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What things help to increase childs memory

my son is 6 year old and i see his memory is not good like he forget thongs easy but what he want to keep in his brain that he knows otherwise all things like spellings he cant keep them

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Asked by hadia at 12:55 PM on Feb. 28, 2013 in School-Age Kids (5-8)

Level 3 (24 Credits)
Answers (7)
  • You are obsessing over this. Kids are like this and if you are honest so are you. You remember what you want to remember. Reptition in spelling words is a help. If he is failing, hire a tutor.

    Answer by Dardenella at 12:58 PM on Feb. 28, 2013

  • Dude, try not to worry about your kids and their learning abilities. Seriously, if the child is failing then get a tutor or talk to the school about extra help. For spelling my kids always wrote the words 5 times each several times a week, and once a week they had to write out their spelling words using them in a sentence. It helps to keep repeating them so that they remember.

    Answer by anime_mom619 at 1:02 PM on Feb. 28, 2013

  • If he is having spelling tests have him write each word 5 times for 2 days before the test. I would do that or just have him verbally say the word then spell it.

    Answer by txnmomof4 at 1:02 PM on Feb. 28, 2013

  • He can have come of my 5 yr old DDs. She has a memory of an elephant! She remembers things that happen several years ago.

    Answer by LostSoul88 at 1:03 PM on Feb. 28, 2013

  • I don't know...the Memory game?

    Answer by AllAboutKeeley at 1:05 PM on Feb. 28, 2013

  • The key is what he's interested in, or what he loves. Learning comes naturally when a child/person is engaged in the material.

    Hands-on learning is tied to doing, and makes sense to the learner/doer. It's concrete. The meaning is intrinsically tied to the "material" so it makes sense to the person. It's not just arbitrary information that doesn't have clear meaning or value for the person.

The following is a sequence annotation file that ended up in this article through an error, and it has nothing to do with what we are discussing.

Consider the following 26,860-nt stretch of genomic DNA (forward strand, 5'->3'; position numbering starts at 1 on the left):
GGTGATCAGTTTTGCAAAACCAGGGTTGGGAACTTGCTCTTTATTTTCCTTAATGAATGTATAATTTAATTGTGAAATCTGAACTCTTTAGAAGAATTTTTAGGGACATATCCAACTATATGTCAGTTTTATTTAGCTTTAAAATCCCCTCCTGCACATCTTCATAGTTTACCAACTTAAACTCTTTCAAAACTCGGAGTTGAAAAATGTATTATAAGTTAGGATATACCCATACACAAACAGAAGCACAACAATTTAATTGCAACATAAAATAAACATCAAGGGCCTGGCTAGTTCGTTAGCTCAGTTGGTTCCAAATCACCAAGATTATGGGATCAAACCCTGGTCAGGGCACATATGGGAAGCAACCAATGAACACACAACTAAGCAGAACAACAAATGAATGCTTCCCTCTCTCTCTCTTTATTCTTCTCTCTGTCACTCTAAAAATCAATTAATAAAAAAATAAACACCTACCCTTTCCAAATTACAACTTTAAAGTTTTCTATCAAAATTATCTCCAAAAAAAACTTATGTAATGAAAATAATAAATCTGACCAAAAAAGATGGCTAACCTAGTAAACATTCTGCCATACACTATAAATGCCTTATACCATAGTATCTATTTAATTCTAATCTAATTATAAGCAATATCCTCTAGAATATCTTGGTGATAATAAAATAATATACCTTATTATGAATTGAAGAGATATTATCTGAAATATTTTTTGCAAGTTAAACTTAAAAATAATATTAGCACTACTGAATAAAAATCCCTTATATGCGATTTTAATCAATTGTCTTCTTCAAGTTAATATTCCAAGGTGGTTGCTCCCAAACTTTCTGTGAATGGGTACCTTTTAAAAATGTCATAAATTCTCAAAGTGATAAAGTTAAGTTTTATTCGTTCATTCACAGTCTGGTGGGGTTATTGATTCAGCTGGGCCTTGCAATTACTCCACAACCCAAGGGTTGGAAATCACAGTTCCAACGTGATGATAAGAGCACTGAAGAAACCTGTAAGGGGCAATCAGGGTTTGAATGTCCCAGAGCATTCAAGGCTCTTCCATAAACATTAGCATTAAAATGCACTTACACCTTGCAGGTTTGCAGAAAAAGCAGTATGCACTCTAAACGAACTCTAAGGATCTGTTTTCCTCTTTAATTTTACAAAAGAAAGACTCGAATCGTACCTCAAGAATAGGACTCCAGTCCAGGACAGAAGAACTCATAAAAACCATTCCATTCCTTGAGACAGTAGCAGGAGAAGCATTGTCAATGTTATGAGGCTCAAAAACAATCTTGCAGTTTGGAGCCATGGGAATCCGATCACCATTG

With a very young child (isn't your son in kindergarten?), a "spelling word" would fall into the category of arbitrary, or almost meaningless. The letters & "how they work" (why these letters are involved, but not those, and why they're in this order & not that) is abstract information. It doesn't come naturally to young children, and it is more likely to come easily to them if they have a foundation of rich hands-on experiential learning, first.

    Is the initiative for remembering words at sight coming from you or school?

    Answer by girlwithC at 1:32 PM on Feb. 28, 2013

  • Repetition, flashcards. I hated them growing up, because we did them all the time (even though I was academically advanced), but I sure remember the things that were on them. And making them was part of helping me remember. I made them myself when I was in high school/college because they helped so much.

    Answer by missanc at 2:04 PM on Feb. 28, 2013

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